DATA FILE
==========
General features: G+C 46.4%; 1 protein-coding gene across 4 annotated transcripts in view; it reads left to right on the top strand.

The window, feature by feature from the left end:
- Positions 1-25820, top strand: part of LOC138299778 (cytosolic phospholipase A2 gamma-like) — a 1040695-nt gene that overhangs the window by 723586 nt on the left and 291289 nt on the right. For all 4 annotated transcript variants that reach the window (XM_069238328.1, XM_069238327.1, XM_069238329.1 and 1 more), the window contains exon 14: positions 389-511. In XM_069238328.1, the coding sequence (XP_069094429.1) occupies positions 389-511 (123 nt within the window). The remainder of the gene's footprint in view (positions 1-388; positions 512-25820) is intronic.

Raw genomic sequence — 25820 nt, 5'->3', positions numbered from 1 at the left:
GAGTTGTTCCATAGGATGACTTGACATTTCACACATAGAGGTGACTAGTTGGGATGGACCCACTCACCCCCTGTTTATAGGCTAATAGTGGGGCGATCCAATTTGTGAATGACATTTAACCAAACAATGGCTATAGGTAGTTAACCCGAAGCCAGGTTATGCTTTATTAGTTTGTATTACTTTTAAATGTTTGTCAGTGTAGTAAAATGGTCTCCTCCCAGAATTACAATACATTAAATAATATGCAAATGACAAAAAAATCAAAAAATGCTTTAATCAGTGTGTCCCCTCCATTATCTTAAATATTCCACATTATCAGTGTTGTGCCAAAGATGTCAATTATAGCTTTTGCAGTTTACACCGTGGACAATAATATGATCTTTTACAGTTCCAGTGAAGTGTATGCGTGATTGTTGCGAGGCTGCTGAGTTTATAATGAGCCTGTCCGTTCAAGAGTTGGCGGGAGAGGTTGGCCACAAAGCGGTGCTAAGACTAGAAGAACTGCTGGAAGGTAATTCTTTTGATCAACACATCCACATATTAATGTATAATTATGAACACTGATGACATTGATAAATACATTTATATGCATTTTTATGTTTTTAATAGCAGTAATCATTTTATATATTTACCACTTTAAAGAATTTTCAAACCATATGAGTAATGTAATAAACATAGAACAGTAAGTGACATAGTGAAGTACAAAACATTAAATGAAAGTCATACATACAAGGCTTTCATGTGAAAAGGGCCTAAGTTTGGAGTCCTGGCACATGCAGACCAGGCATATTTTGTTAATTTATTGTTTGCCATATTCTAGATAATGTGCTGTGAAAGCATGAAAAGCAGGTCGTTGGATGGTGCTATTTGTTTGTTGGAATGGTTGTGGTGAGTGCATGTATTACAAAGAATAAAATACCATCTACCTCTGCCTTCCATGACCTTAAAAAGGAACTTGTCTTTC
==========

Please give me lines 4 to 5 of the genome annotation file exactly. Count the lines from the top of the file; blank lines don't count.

Raw genomic sequence — 25820 nt, 5'->3', positions numbered from 1 at the left:
GAGTTGTTCCATAGGATGACTTGACATTTCACACATAGAGGTGACTAGTTGGGATGGACCCACTCACCCCCTGTTTATAGGCTAATAGTGGGGCGATCCAATTTGTGAATGACATTTAACCAAACAATGGCTATAGGTAGTTAACCCGAAGCCAGGTTATGCTTTATTAGTTTGTATTACTTTTAAATGTTTGTCAGTGTAGTAAAATGGTCTCCTCCCAGAATTACAATACATTAAATAATATGCAAATGACAAAAAAATCAAAAAATGCTTTAATCAGTGTGTCCCCTCCATTATCTTAAATATTCCACATTATCAGTGTTGTGCCAAAGATGTCAATTATAGCTTTTGCAGTTTACACCGTGGACAATAATATGATCTTTTACAGTTCCAGTGAAGTGTATGCGTGATTGTTGCGAGGCTGCTGAGTTTATAATGAGCCTGTCCGTTCAAGAGTTGGCGGGAGAGGTTGGCCACAAAGCGGTGCTAAGACTAGAAGAACTGCTGGAAGGTAATTCTTTTGATCAACACATCCACATATTAATGTATAATTATGAACACTGATGACATTGATAAATACATTTATATGCATTTTTATGTTTTTAATAGCAGTAATCATTTTATATATTTACCACTTTAAAGAATTTTCAAACCATATGAGTAATGTAATAAACATAGAACAGTAAGTGACATAGTGAAGTACAAAACATTAAATGAAAGTCATACATACAAGGCTTTCATGTGAAAAGGGCCTAAGTTTGGAGTCCTGGCACATGCAGACCAGGCATATTTTGTTAATTTATTGTTTGCCATATTCTAGATAATGTGCTGTGAAAGCATGAAAAGCAGGTCGTTGGATGGTGCTATTTGTTTGTTGGAATGGTTGTGGTGAGTGCATGTATTACAAAGAATAAAATACCATCTACCTCTGCCTTCCATGACCTTAAAAAGGAACTTGTCTTTC